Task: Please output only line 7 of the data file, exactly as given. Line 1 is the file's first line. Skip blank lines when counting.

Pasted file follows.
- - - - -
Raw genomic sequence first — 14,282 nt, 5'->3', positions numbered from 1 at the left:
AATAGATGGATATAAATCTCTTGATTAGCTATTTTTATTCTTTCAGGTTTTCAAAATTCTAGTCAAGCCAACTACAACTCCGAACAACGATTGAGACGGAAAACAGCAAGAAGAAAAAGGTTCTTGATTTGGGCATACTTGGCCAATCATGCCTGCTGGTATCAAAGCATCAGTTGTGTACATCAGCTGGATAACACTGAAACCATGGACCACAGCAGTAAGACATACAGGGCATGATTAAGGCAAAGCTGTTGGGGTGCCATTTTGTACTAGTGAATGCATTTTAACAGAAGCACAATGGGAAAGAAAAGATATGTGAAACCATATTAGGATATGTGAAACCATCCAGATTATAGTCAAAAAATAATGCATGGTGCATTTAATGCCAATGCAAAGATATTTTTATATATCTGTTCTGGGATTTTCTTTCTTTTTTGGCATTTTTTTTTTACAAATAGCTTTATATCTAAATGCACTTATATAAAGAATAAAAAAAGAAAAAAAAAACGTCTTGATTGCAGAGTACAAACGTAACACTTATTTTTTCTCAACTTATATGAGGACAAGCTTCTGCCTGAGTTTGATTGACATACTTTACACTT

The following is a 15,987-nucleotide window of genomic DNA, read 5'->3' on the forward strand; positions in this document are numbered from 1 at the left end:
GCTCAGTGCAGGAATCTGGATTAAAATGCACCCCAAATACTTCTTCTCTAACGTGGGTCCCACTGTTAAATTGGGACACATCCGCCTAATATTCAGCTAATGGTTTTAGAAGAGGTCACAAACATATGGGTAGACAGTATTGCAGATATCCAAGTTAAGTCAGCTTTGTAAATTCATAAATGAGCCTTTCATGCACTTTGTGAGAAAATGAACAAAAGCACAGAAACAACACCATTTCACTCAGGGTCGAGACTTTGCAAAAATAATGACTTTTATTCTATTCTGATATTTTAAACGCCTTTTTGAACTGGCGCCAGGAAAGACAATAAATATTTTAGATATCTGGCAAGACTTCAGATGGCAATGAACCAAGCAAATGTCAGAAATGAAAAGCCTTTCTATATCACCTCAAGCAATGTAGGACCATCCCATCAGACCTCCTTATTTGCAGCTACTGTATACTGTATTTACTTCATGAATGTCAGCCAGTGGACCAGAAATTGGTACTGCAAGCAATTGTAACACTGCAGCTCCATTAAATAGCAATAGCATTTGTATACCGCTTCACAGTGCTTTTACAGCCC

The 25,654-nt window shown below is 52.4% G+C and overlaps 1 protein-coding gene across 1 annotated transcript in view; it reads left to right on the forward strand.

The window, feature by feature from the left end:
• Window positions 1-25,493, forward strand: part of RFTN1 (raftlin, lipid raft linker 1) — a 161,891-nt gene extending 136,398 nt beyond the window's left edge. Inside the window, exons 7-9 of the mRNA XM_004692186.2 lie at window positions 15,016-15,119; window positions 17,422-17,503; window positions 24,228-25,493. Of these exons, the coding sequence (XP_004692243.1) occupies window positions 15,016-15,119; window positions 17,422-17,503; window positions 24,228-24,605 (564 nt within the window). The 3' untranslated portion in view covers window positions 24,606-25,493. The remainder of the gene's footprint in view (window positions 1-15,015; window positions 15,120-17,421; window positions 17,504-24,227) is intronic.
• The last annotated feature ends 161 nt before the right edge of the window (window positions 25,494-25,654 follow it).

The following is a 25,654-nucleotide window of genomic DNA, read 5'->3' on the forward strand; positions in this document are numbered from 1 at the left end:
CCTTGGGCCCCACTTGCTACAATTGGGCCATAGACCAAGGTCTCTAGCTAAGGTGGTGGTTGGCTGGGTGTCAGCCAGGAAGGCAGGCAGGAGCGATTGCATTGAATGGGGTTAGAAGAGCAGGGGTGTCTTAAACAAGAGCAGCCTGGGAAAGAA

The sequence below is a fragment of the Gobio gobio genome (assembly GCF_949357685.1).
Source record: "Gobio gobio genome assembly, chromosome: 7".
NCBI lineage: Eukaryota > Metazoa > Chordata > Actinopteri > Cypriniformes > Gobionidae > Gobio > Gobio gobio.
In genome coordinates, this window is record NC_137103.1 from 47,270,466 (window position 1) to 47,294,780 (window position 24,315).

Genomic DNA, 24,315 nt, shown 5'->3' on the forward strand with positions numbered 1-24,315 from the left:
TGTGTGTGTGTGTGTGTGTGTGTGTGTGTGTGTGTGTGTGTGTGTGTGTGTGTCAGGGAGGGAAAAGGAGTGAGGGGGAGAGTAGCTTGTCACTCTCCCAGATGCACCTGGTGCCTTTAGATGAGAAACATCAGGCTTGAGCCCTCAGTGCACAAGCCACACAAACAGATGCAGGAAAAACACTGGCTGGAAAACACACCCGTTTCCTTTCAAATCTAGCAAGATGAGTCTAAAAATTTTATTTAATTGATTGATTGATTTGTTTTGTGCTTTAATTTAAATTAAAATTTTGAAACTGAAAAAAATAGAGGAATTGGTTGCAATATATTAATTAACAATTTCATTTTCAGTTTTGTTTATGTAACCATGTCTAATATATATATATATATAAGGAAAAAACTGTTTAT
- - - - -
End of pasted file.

• Window positions 1-25,493, forward strand: part of RFTN1 (raftlin, lipid raft linker 1) — a 161,891-nt gene extending 136,398 nt beyond the window's left edge. Inside the window, exons 7-9 of the mRNA XM_004692186.2 lie at window positions 15,016-15,119; window positions 17,422-17,503; window positions 24,228-25,493. Of these exons, the coding sequence (XP_004692243.1) occupies window positions 15,016-15,119; window positions 17,422-17,503; window positions 24,228-24,605 (564 nt within the window). The 3' untranslated portion in view covers window positions 24,606-25,493. The remainder of the gene's footprint in view (window positions 1-15,015; window positions 15,120-17,421; window positions 17,504-24,227) is intronic.